Waitrose is understood to be redesigning the in-store cafeterias across its network of more than 200 UK supermarkets.
‘Waitrose’s in-house team is conducting a great deal of customer research at the moment, seeking brand insights into how people use the cafés,’ says an unnamed source close to the project.
The group is believed to be working with multidisciplinary consultancy Mellor & Scott Design, which has been appointed ‘to draw up initial concepts for the cafés and develop a new look and feel for them’, according to the source.
The supermarket’s owner, John Lewis Partnership, is understood to have appointed Mellor & Scott about two weeks ago, on the strength of its working relationship with the consultancy’s creative director, Gee Furminger.
The former What If Innovation designer, who also held the position of concept designer at John Lewis for six months last year, joined Mellor & Scott about four months ago.
The consultancy is understood to be preparing for its first design meeting with Waitrose in about a fortnight.
‘It is very early days still, and the look and feel is currently completely open, but the consultancy will be working on ideas over the next month, helping the supermarket to visualise a new look,’ says the source.
Once the cafés have been rolled out, Mellor & Scott may be retained to work on a new design for the supermarkets’ store interiors. A spokesman for Waitrose says it has ‘no firm plans at this time’.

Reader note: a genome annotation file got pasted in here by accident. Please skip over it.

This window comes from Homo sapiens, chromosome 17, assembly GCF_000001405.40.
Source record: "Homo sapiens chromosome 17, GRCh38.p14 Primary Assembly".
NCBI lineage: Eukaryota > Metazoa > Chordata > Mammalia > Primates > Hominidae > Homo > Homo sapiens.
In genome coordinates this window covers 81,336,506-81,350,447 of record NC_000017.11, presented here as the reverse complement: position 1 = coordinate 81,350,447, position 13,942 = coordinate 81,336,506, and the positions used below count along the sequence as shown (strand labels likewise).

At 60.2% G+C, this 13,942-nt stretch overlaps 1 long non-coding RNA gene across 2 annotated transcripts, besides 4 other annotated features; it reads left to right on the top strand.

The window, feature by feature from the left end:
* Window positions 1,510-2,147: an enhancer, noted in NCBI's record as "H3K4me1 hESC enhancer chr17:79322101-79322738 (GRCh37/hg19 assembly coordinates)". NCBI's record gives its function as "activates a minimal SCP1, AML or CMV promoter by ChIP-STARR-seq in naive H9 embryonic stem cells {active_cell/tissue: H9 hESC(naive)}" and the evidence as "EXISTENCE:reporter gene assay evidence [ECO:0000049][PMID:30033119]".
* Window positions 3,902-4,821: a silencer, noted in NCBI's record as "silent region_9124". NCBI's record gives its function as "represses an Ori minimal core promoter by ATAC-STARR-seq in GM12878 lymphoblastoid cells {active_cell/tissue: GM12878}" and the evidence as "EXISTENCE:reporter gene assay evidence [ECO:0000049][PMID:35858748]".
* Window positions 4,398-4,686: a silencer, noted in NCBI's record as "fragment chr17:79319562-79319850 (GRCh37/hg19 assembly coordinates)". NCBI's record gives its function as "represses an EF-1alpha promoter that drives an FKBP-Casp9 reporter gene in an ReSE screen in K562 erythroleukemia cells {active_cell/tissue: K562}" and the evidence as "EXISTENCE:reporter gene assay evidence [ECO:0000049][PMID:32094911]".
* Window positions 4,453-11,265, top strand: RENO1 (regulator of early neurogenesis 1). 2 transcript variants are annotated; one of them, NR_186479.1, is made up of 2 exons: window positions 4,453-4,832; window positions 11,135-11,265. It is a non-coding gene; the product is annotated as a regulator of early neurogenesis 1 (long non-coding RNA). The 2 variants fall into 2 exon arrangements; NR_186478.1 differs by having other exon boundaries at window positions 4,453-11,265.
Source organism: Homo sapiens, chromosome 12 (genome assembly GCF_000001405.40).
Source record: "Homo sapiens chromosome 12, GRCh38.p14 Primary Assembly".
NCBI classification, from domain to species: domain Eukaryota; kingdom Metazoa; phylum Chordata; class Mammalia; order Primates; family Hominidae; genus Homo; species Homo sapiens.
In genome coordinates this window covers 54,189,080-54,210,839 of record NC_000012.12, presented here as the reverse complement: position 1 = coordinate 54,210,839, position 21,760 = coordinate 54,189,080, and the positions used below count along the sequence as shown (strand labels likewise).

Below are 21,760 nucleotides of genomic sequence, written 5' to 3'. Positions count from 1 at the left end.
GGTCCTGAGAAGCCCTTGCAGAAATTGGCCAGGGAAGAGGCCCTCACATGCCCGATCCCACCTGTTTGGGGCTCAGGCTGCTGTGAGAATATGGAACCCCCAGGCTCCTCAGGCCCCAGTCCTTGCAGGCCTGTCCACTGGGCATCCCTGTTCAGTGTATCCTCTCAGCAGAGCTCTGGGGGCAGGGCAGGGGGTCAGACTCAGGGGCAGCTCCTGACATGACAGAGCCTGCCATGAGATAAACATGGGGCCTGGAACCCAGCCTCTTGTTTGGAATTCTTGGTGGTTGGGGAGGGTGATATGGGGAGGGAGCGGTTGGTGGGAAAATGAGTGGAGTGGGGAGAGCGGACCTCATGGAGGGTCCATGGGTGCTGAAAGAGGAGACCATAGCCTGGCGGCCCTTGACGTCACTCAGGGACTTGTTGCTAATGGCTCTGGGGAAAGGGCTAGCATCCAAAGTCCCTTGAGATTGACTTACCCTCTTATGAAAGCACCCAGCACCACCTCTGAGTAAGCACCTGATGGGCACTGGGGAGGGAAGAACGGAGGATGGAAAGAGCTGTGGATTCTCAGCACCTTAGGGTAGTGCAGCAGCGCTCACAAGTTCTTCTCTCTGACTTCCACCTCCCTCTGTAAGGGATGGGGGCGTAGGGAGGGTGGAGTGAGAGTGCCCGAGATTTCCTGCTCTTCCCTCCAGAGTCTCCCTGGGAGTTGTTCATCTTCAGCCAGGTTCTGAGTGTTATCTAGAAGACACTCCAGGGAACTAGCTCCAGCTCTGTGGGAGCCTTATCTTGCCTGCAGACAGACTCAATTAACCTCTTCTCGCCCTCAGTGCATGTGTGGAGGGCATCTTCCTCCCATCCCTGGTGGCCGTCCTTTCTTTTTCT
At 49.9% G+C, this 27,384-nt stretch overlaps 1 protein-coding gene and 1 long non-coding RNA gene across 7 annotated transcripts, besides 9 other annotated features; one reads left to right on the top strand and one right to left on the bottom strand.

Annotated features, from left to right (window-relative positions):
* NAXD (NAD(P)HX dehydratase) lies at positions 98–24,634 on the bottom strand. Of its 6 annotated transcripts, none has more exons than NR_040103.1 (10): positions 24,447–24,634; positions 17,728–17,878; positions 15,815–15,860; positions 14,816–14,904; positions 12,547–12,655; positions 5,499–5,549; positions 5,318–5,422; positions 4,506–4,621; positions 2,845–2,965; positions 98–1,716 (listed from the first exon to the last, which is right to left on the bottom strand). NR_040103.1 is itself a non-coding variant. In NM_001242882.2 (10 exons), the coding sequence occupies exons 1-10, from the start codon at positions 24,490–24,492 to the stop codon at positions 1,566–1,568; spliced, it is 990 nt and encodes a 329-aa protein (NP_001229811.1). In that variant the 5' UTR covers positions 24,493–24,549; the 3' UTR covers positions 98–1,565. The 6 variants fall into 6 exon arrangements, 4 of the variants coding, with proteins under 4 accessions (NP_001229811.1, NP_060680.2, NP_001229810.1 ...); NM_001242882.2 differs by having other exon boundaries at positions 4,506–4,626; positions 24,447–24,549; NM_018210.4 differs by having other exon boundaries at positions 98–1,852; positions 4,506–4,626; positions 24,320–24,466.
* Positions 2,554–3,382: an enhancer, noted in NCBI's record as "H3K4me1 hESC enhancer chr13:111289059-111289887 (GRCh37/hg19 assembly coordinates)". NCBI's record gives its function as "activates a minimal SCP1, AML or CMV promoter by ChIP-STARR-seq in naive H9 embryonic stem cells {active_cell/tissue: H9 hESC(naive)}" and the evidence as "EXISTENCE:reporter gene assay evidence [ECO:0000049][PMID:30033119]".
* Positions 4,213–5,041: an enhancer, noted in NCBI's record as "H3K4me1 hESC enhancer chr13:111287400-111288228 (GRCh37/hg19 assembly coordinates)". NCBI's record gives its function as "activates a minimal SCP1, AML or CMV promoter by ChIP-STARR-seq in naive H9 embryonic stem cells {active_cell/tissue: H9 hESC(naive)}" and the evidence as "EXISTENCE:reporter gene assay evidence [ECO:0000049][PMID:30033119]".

Mellor & Scott was set up about ten months ago, cofounded by design director and former Blue Jam senior product designer Paul Mellor. It is currently engaged in creating medical products and sunglasses, as well as its retail interiors projects.
The current Waitrose cafés feature light-coloured wooden tables, chairs and counters.
Waitrose is diversifying its business, opening a series of convenience stores – beginning with Nottingham in December 2008 – and plans to move into the petrol station retail sector.
It has also just struck a deal with Boots to sell its food products in the high street chemist. In return, Boots will set up its own-branded pharmacy concessions in some of the supermarkets.